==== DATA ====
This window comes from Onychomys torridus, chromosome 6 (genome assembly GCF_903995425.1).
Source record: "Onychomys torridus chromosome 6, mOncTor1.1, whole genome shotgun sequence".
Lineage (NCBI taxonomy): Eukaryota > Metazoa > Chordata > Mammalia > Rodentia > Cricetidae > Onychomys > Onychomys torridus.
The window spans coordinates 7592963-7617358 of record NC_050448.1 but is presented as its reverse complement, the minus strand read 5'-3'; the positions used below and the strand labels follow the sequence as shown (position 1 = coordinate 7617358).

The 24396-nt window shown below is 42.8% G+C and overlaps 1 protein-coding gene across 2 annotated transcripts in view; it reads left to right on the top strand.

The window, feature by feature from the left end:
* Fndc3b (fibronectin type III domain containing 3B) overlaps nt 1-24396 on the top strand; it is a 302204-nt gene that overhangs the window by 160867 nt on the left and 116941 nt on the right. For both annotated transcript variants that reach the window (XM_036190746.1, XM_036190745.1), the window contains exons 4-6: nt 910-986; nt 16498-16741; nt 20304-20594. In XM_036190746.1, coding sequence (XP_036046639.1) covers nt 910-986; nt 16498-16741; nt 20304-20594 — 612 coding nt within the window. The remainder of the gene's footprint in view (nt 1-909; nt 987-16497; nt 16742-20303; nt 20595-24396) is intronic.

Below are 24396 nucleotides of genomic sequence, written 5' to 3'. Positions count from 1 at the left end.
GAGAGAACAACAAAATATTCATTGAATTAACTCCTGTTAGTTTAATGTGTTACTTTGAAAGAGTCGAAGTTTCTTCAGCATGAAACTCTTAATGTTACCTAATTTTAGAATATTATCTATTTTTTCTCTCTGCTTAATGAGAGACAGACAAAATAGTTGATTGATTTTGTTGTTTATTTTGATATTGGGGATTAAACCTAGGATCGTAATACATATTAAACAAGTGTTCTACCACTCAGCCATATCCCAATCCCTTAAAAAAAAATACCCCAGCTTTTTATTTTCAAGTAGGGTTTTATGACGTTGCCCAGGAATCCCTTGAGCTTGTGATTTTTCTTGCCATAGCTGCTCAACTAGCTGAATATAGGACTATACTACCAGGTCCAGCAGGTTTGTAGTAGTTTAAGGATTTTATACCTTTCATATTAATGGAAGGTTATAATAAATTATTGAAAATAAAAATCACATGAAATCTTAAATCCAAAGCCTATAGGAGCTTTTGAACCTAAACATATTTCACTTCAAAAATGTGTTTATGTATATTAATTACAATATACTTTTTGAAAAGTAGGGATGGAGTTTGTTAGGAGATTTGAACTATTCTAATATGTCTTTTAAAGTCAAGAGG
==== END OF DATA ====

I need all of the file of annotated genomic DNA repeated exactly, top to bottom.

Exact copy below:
This window comes from Onychomys torridus, chromosome 6 (genome assembly GCF_903995425.1).
Source record: "Onychomys torridus chromosome 6, mOncTor1.1, whole genome shotgun sequence".
Lineage (NCBI taxonomy): Eukaryota > Metazoa > Chordata > Mammalia > Rodentia > Cricetidae > Onychomys > Onychomys torridus.
The window spans coordinates 7592963-7617358 of record NC_050448.1 but is presented as its reverse complement, the minus strand read 5'-3'; the positions used below and the strand labels follow the sequence as shown (position 1 = coordinate 7617358).

The 24396-nt window shown below is 42.8% G+C and overlaps 1 protein-coding gene across 2 annotated transcripts in view; it reads left to right on the top strand.

The window, feature by feature from the left end:
* Fndc3b (fibronectin type III domain containing 3B) overlaps nt 1-24396 on the top strand; it is a 302204-nt gene that overhangs the window by 160867 nt on the left and 116941 nt on the right. For both annotated transcript variants that reach the window (XM_036190746.1, XM_036190745.1), the window contains exons 4-6: nt 910-986; nt 16498-16741; nt 20304-20594. In XM_036190746.1, coding sequence (XP_036046639.1) covers nt 910-986; nt 16498-16741; nt 20304-20594 — 612 coding nt within the window. The remainder of the gene's footprint in view (nt 1-909; nt 987-16497; nt 16742-20303; nt 20595-24396) is intronic.

Below are 24396 nucleotides of genomic sequence, written 5' to 3'. Positions count from 1 at the left end.
GAGAGAACAACAAAATATTCATTGAATTAACTCCTGTTAGTTTAATGTGTTACTTTGAAAGAGTCGAAGTTTCTTCAGCATGAAACTCTTAATGTTACCTAATTTTAGAATATTATCTATTTTTTCTCTCTGCTTAATGAGAGACAGACAAAATAGTTGATTGATTTTGTTGTTTATTTTGATATTGGGGATTAAACCTAGGATCGTAATACATATTAAACAAGTGTTCTACCACTCAGCCATATCCCAATCCCTTAAAAAAAAATACCCCAGCTTTTTATTTTCAAGTAGGGTTTTATGACGTTGCCCAGGAATCCCTTGAGCTTGTGATTTTTCTTGCCATAGCTGCTCAACTAGCTGAATATAGGACTATACTACCAGGTCCAGCAGGTTTGTAGTAGTTTAAGGATTTTATACCTTTCATATTAATGGAAGGTTATAATAAATTATTGAAAATAAAAATCACATGAAATCTTAAATCCAAAGCCTATAGGAGCTTTTGAACCTAAACATATTTCACTTCAAAAATGTGTTTATGTATATTAATTACAATATACTTTTTGAAAAGTAGGGATGGAGTTTGTTAGGAGATTTGAACTATTCTAATATGTCTTTTAAAGTCAAGAGG